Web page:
Utility bills, check cashing stores, modern tech and the poor
I guess it’s been maybe a year since Detroit Edison shuttered its downtown customer service center. That’s not exactly one of those kinda dates that you circle on your calendar as a date to remember. Not like your wedding anniversary or your birthday.
But the more I think about it? The more I’m wishing I had marked down that exact date on my calendar. Matter of fact, I wish I had gone out and bought up a buncha calendars and marked that date on all of them, and then handed them out around town. Believe me when I say this was a day that should have received significantly more attention as an indicator of trends to come – and to dread.
What got me to thinking about it is an article I read earlier today in an old Aug. 30 Wall Street Journal. The article, which was located on the front page of the Personal Journal section, was entitled “Alternative Way to Pay Utility Bills Draws Fire.” It talked about how utility companies across the country are essentially rolling up their customer service centers and forwarding their clients who insist on paying their bills in-person to places like check-cashing stores.
Up until that DTE customer service center closed, I was definitely one of those who insisted on paying my bill up close and personal. I wanted my receipt in my hand at the end of the transaction, and I wanted to see the person behind the window key in my ‘donation’. Sure, it could get nuts up in there sometimes, and I can’t begin to tell you how sick I’d get of 5 out of 10 folks in line having baby-momma/daddy-drama acted out over their cell phones in full public view. Like everybody in line was supposed to give a damn that Tyrone was cheating on the girl. But regardless of all that, I always felt more certain that there was less chance for bullshit when I dropped my payment off face-to-face. It just felt better. And if something went wrong, I could speak to somebody there and see if I could get it worked out. I still walk my water bill payment water down to the Water Board building over there on Randolph every month.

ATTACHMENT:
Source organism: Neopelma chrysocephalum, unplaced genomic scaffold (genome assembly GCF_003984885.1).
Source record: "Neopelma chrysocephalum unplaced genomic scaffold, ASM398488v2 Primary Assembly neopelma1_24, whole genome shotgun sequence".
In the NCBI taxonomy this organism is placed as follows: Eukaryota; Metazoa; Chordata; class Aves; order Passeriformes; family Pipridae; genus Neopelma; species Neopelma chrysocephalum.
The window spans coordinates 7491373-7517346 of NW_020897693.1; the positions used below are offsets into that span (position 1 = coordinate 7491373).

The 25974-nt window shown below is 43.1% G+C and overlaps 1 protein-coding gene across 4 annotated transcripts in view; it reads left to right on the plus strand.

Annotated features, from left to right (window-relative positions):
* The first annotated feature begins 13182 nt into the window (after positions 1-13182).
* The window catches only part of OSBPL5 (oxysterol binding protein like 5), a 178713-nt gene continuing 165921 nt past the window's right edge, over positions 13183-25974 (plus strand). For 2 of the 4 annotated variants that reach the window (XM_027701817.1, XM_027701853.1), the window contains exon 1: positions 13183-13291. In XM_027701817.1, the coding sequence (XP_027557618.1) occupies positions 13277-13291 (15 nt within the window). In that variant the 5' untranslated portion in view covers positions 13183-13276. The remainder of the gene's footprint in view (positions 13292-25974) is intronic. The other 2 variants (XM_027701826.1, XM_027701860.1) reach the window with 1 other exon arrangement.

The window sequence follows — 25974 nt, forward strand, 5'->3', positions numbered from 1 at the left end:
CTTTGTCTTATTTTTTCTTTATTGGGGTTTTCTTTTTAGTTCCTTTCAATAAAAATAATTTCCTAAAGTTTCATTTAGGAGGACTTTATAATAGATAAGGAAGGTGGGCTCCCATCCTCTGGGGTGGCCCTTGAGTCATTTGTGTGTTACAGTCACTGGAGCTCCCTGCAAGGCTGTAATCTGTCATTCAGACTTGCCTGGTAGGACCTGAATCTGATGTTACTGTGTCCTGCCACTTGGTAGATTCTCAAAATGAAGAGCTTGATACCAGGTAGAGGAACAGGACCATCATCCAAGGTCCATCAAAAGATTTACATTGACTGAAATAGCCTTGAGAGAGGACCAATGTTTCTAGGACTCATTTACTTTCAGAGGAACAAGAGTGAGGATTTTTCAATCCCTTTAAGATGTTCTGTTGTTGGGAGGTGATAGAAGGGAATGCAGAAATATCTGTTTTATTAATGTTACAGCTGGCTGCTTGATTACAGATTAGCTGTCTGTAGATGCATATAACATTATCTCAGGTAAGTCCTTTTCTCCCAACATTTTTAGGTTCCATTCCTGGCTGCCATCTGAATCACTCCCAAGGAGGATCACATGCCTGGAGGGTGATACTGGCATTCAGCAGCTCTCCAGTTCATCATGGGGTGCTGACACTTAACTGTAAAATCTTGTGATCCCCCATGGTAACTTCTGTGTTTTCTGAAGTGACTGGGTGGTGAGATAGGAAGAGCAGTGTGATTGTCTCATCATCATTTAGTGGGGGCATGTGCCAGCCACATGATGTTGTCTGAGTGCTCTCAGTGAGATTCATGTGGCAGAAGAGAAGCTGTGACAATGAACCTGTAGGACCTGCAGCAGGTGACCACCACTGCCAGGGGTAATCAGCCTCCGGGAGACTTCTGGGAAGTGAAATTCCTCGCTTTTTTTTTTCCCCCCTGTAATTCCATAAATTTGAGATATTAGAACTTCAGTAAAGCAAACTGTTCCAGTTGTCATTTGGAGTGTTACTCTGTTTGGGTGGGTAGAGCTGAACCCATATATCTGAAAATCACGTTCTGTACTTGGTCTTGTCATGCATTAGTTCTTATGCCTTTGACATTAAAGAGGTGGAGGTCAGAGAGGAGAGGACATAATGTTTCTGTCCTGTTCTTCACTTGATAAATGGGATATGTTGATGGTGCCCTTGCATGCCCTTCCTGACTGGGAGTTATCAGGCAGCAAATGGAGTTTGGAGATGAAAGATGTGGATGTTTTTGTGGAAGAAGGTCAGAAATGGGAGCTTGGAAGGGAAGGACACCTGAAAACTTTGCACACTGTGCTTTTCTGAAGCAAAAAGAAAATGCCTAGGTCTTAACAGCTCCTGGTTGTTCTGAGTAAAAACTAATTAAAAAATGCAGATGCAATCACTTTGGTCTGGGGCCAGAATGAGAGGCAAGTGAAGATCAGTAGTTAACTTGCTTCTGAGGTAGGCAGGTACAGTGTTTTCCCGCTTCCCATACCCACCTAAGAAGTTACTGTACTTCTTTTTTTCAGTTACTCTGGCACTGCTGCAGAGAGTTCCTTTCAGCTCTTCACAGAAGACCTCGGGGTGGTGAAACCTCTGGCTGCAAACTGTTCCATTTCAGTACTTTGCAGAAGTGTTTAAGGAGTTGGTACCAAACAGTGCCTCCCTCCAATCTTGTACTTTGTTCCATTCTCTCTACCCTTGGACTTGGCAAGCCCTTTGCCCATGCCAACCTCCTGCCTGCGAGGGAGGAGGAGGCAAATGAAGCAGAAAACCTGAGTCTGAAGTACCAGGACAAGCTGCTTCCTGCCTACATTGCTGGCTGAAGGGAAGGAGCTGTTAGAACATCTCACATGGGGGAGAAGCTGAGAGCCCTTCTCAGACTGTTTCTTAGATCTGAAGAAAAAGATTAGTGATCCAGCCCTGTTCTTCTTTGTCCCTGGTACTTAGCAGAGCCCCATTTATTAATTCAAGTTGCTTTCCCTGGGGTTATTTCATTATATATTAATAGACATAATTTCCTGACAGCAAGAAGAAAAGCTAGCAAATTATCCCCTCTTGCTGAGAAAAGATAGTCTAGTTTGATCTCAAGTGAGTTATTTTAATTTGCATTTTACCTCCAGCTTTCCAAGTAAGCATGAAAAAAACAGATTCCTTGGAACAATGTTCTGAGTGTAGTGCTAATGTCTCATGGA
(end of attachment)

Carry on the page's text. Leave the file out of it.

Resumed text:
So when the DTE downtown center closed, I must admit I was rather ticked off. And judging by the WSJ article, I’m not the only one who took this kind of abandonment personally. Customers nationwide are complaining about being left in the cold. And anybody who has ever paid a bill in a check-cashing store will know why that’s not a preferable alternative. Although I did get a laugh for all times the day I saw a watch on sale for $9.99 behind the thick glass window at the downtown check cashing store on Woodward. If you couldn’t afford the $9.99? You could put it on layaway. Only in Detroit, and only in a check cashing store. True story.
Moving back to serious business…
For a lot of folks, paying bills online is either not an option or it simply is too uncomfortable and impersonal. Especially for older folks, and for poorer folks whose financial situation frequently requires up-close-and-personal attention. Which, it’s easy to see, is exactly what the companies are trying to duck and hide from.
I realize the companies call themselves trying to save money, but isn’t part of the job to adequately service the customer? To actually assist customers in need of assistance when possible?I know that sounds antiquated and delusional, but damn. I mean, I have no problem with high technology, the internet, and all that, but is it really necessary to eliminate the human factor from the entire equation? Does less human contact really equal an increased level of efficiency?
I think it would be nice if these utilities were kept mindful of the fact that we, the customers are human. We may look like so many revenue sources, delinquencies, and bounced checks. But deep down? There is flesh.